Former Bank Negara governor Muhammad Ibrahim has been questioned by the Malaysian Anti-Corruption Commission (MACC).
Quoting an unnamed highly-placed MACC source, the report said besides Muhammad, other officials at the bank were also questioned.
“We have recorded his statement and also from many other officers of BNM. What the MACC covers is mainly about the land sale (to the bank).
“On the issue of whether the sale was conducted in a proper manner, that depends on the central bank’s own probe,” the source said.
Bank Negara previously said it was conducting an internal investigation on the land sale, adding that several “relevant officers” had chosen to take leave of absence in the meantime.
'MACC will not interfere in bank's probe'
The MACC investigation will not interfere in the bank’s own probe, the source said.
“If BNM wants to investigate its own officers, that is its own internal investigation. We will not interfere,” the source was quoted as saying.
Muhammad had allegedly been questioned more than once, the report said, while the officers who have since left the bank include a former assistant governor and an assistant governor “recently promoted to the post”.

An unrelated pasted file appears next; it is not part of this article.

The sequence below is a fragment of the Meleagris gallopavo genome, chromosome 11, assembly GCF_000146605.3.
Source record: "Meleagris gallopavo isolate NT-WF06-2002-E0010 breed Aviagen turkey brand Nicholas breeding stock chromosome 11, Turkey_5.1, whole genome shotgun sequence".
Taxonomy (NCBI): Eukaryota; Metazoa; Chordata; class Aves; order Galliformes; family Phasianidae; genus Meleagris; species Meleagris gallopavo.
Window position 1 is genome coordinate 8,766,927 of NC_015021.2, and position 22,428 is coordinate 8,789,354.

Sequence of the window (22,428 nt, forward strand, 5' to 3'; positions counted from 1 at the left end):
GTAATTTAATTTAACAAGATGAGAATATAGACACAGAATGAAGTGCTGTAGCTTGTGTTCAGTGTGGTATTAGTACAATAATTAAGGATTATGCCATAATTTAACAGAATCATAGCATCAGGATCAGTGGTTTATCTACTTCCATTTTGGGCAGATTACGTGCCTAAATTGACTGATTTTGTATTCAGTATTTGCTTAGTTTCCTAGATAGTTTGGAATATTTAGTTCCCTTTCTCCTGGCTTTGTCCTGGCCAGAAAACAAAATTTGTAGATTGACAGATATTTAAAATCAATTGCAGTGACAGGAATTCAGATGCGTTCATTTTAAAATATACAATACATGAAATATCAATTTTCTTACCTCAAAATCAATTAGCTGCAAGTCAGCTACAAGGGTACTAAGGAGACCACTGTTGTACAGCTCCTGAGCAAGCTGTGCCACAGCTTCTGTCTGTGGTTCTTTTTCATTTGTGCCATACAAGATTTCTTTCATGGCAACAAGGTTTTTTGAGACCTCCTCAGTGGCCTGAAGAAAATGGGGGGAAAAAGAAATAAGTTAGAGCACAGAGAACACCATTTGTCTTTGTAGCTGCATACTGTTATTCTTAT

In June this year, Muhammad had offered to resign after serving just over two years of his five-year term.
He had denied facilitating the BN government in repaying 1MDB’s debts, pointing out that he had no control over how the government intended to spend the proceeds from the sale of the 22.5ha plot.
The bank had maintained that it acquired the land, located adjacent to the bank's Sasana Kijang complex in Kuala Lumpur, for the relocation of the Global Islamic Finance University and the International Shari’ah Research Academy for Islamic Finance.
Muhammad was later replaced by Nor Shamsiah Mohd Yunus, a former Bank Negara official who had probed 1MDB back in 2015.